It’s been a couple of years since Facebook started garnering attention for GraphQL, a protocol used by several of their scaleable web services, taking a strong, opinionated stand on how data delivery should be done. The approach is designed for flexibility and allows data projections to be requested by the consumer without the brittle restrictions associated with many conventional services.

Having worked with Micrososft’s LINQ for a time (I wrote a provider for a search engine project I was associated with while working on site for the company), I can’t help but see a few meaningful parallels with ODATA (a REST protocol - supporting both XML and JSON formats - designed with similar goals in mind). But GraphQL takes the journey another step forward and I am, so far, enchanted by its promise.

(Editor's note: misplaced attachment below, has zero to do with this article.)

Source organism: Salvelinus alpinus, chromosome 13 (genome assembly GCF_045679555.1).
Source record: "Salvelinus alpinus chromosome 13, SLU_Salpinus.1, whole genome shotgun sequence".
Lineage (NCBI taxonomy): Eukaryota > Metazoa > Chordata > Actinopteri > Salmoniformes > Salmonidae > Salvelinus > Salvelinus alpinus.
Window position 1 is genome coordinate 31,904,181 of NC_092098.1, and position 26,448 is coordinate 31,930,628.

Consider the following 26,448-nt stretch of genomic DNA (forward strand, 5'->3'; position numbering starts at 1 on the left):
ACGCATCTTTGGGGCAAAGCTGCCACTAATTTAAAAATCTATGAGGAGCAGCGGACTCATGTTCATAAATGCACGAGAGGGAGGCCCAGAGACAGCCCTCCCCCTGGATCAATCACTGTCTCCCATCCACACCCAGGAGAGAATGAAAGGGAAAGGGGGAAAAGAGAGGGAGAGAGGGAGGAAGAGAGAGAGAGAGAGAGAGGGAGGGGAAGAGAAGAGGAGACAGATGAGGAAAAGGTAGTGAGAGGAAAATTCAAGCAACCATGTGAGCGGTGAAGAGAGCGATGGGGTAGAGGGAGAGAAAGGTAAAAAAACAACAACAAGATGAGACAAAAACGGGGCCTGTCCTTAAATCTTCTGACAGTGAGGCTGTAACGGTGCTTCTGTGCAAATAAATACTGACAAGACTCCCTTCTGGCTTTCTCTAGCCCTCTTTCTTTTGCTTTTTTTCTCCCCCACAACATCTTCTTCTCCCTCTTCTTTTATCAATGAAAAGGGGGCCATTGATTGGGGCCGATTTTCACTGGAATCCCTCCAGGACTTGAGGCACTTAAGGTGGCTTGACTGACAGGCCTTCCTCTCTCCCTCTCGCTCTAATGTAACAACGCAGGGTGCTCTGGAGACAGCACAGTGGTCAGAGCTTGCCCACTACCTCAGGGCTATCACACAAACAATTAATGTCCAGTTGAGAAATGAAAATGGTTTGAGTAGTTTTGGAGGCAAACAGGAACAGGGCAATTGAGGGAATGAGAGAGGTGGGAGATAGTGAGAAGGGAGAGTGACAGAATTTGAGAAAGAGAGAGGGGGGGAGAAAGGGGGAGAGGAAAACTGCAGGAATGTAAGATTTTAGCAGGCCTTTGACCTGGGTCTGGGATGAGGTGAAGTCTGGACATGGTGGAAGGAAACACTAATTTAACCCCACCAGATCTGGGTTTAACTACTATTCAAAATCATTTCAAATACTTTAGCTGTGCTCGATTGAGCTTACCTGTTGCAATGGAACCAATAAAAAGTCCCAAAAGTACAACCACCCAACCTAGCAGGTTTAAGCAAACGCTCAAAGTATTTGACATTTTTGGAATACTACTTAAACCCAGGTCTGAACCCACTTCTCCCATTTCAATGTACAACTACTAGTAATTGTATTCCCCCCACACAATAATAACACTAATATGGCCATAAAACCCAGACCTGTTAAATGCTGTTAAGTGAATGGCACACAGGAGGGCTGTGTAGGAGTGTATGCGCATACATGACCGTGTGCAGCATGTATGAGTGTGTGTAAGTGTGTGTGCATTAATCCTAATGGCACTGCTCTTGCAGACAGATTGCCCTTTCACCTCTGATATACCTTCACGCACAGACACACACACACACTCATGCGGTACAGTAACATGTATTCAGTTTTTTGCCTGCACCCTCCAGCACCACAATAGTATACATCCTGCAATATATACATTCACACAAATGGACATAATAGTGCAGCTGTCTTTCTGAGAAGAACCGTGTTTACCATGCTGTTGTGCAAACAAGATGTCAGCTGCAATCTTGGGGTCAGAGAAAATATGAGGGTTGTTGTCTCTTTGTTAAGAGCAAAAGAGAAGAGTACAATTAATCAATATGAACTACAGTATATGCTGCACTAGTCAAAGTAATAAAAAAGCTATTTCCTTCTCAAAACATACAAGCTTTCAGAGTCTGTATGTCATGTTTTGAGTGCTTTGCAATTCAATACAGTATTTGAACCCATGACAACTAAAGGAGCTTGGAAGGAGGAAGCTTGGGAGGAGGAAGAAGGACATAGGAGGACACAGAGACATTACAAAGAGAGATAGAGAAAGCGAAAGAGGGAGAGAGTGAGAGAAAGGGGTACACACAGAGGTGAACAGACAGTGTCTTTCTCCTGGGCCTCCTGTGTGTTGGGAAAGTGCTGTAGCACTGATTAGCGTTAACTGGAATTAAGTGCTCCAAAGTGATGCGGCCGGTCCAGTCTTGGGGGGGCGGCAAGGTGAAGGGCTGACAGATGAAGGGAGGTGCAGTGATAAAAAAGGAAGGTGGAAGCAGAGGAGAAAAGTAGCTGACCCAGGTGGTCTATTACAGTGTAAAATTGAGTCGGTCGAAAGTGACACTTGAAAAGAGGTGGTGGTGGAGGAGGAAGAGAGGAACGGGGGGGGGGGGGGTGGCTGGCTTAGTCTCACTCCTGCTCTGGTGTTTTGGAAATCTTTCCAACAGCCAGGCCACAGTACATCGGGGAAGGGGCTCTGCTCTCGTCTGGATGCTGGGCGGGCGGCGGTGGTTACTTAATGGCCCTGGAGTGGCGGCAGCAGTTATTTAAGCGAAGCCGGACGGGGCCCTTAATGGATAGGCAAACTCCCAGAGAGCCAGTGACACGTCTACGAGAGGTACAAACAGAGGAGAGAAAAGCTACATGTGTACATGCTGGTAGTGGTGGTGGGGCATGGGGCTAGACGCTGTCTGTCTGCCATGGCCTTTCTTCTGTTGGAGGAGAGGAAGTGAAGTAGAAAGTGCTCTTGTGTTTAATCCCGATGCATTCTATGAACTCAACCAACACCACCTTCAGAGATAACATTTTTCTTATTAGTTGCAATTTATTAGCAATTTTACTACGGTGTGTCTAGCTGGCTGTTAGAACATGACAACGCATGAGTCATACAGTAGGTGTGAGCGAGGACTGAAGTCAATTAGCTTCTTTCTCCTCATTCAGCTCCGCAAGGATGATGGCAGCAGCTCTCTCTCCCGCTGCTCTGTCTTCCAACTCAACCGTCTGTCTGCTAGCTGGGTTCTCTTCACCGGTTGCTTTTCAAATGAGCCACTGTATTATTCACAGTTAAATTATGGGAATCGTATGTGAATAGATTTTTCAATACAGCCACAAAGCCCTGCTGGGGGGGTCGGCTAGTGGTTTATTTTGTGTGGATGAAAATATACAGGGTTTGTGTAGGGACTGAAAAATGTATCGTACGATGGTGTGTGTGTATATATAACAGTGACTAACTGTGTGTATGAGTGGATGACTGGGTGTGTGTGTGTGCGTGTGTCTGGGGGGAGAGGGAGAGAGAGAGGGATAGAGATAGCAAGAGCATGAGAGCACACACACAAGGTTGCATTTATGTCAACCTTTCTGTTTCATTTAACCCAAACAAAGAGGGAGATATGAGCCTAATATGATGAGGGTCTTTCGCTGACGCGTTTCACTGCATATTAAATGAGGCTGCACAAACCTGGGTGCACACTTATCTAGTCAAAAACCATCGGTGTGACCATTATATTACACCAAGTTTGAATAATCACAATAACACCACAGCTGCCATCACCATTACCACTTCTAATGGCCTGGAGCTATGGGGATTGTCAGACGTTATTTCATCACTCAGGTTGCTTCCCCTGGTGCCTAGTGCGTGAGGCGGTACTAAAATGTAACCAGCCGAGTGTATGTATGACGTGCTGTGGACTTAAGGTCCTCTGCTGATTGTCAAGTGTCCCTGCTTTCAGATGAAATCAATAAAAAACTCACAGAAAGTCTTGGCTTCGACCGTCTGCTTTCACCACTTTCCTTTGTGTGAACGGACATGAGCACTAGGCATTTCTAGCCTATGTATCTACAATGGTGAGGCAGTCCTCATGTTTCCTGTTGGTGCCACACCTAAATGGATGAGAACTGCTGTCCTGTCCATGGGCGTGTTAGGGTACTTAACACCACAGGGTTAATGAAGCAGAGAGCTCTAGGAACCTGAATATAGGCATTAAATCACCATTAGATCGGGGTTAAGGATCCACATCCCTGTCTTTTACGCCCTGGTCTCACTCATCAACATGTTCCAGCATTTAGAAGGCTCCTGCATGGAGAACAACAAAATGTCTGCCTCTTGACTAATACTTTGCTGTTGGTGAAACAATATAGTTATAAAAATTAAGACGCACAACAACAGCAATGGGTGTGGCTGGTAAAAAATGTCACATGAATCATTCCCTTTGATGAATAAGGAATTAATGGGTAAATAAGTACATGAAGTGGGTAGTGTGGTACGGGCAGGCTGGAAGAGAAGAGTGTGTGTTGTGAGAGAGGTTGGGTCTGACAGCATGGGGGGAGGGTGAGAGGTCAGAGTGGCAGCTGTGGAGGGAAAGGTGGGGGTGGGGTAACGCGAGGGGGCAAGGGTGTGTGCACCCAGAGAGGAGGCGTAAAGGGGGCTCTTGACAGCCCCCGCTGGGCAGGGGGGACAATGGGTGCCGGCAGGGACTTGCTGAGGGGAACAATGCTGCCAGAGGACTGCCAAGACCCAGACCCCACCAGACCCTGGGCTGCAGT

To be sure, there are some tradeoffs in using GraphQL, not the least of which is that it requires a bit more planning and anticipation of use cases that may not exist at the time of initial implementation. But extending a solution that uses GraphQL is approachable and such constraints are easily overcome in an evolutionary environment.